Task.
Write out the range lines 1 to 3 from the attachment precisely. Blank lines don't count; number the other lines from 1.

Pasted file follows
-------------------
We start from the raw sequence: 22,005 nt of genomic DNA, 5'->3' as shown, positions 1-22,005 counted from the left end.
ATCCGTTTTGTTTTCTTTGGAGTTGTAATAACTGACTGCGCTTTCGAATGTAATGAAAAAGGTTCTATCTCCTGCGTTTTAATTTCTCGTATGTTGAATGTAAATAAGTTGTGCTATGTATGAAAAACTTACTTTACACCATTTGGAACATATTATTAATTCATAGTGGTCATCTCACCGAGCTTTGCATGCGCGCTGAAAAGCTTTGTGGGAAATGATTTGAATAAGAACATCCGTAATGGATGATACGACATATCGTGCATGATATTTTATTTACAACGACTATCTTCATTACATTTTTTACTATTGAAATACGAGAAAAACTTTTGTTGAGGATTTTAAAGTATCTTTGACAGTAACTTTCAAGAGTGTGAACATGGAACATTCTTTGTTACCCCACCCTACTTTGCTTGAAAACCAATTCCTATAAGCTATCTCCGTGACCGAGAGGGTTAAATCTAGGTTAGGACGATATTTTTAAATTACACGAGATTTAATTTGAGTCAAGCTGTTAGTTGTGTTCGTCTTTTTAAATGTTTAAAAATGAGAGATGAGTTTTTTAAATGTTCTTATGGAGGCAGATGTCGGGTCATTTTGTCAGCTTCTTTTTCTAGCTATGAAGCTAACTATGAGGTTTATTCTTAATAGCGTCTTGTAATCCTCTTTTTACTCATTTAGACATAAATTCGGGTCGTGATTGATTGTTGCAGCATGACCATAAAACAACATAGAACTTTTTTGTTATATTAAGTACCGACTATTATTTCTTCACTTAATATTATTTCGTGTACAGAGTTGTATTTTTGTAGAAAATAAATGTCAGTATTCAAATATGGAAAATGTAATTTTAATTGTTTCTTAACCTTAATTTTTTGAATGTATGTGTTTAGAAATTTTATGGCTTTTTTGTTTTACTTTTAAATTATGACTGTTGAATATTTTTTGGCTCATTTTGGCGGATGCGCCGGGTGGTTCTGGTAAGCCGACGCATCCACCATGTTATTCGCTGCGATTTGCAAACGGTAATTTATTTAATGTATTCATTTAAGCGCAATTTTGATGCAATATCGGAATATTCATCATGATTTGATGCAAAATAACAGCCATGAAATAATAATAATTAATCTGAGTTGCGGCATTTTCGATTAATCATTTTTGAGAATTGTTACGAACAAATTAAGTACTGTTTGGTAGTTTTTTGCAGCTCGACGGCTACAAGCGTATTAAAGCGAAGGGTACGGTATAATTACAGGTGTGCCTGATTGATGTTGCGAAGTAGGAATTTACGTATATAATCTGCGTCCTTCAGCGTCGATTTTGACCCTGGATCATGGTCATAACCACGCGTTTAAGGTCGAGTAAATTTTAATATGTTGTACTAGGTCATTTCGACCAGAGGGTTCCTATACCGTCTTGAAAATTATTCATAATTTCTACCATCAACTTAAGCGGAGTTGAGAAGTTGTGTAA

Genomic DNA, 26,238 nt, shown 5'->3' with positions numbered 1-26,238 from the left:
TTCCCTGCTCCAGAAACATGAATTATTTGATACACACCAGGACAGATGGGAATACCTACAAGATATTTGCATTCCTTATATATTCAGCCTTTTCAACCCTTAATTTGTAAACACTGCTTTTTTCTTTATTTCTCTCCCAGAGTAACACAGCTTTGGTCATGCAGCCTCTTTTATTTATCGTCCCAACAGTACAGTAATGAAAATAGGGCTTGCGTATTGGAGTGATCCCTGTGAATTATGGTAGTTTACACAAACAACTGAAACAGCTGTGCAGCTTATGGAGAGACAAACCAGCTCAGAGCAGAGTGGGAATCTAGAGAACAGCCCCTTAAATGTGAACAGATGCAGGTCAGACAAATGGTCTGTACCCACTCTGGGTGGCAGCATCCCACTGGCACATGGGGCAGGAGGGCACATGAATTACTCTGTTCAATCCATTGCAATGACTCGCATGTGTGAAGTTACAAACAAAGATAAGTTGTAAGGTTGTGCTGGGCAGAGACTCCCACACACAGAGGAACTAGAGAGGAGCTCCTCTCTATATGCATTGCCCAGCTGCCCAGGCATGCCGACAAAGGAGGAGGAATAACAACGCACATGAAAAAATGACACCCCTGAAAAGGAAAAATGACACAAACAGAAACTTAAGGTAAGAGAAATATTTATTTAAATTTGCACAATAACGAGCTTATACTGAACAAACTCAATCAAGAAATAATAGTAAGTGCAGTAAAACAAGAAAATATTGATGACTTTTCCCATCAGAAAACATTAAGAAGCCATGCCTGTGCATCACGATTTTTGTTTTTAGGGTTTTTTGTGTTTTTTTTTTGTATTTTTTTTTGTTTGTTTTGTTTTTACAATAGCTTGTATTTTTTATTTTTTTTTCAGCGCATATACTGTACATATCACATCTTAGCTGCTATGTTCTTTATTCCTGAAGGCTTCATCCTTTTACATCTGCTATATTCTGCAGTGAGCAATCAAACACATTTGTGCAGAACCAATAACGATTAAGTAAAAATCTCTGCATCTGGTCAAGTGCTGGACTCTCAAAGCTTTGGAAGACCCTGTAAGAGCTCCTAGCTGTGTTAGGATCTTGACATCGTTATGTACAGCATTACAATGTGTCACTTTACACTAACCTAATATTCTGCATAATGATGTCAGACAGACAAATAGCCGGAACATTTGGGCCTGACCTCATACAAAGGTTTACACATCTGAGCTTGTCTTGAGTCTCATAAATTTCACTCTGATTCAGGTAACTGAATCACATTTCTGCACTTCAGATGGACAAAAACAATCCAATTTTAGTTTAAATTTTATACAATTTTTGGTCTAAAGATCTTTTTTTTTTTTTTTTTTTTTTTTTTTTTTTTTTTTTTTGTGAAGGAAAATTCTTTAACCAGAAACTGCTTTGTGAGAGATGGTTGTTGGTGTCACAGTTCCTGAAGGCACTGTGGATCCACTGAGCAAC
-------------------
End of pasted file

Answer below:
We start from the raw sequence: 22,005 nt of genomic DNA, 5'->3' as shown, positions 1-22,005 counted from the left end.
ATCCGTTTTGTTTTCTTTGGAGTTGTAATAACTGACTGCGCTTTCGAATGTAATGAAAAAGGTTCTATCTCCTGCGTTTTAATTTCTCGTATGTTGAATGTAAATAAGTTGTGCTATGTATGAAAAACTTACTTTACACCATTTGGAACATATTATTAATTCATAGTGGTCATCTCACCGAGCTTTGCATGCGCGCTGAAAAGCTTTGTGGGAAATGATTTGAATAAGAACATCCGTAATGGATGATACGACATATCGTGCATGATATTTTATTTACAACGACTATCTTCATTACATTTTTTACTATTGAAATACGAGAAAAACTTTTGTTGAGGATTTTAAAGTATCTTTGACAGTAACTTTCAAGAGTGTGAACATGGAACATTCTTTGTTACCCCACCCTACTTTGCTTGAAAACCAATTCCTATAAGCTATCTCCGTGACCGAGAGGGTTAAATCTAGGTTAGGACGATATTTTTAAATTACACGAGATTTAATTTGAGTCAAGCTGTTAGTTGTGTTCGTCTTTTTAAATGTTTAAAAATGAGAGATGAGTTTTTTAAATGTTCTTATGGAGGCAGATGTCGGGTCATTTTGTCAGCTTCTTTTTCTAGCTATGAAGCTAACTATGAGGTTTATTCTTAATAGCGTCTTGTAATCCTCTTTTTACTCATTTAGACATAAATTCGGGTCGTGATTGATTGTTGCAGCATGACCATAAAACAACATAGAACTTTTTTGTTATATTAAGTACCGACTATTATTTCTTCACTTAATATTATTTCGTGTACAGAGTTGTATTTTTGTAGAAAATAAATGTCAGTATTCAAATATGGAAAATGTAATTTTAATTGTTTCTTAACCTTAATTTTTTGAATGTATGTGTTTAGAAATTTTATGGCTTTTTTGTTTTACTTTTAAATTATGACTGTTGAATATTTTTTGGCTCATTTTGGCGGATGCGCCGGGTGGTTCTGGTAAGCCGACGCATCCACCATGTTATTCGCTGCGATTTGCAAACGGTAATTTATTTAATGTATTCATTTAAGCGCAATTTTGATGCAATATCGGAATATTCATCATGATTTGATGCAAAATAACAGCCATGAAATAATAATAATTAATCTGAGTTGCGGCATTTTCGATTAATCATTTTTGAGAATTGTTACGAACAAATTAAGTACTGTTTGGTAGTTTTTTGCAGCTCGACGGCTACAAGCGTATTAAAGCGAAGGGTACGGTATAATTACAGGTGTGCCTGATTGATGTTGCGAAGTAGGAATTTACGTATATAATCTGCGTCCTTCAGCGTCGATTTTGACCCTGGATCATGGTCATAACCACGCGTTTAAGGTCGAGTAAATTTTAATATGTTGTACTAGGTCATTTCGACCAGAGGGTTCCTATACCGTCTTGAAAATTATTCATAATTTCTACCATCAACTTAAGCGGAGTTGAGAAGTTGTGTAA

Genomic DNA, 26,238 nt, shown 5'->3' with positions numbered 1-26,238 from the left: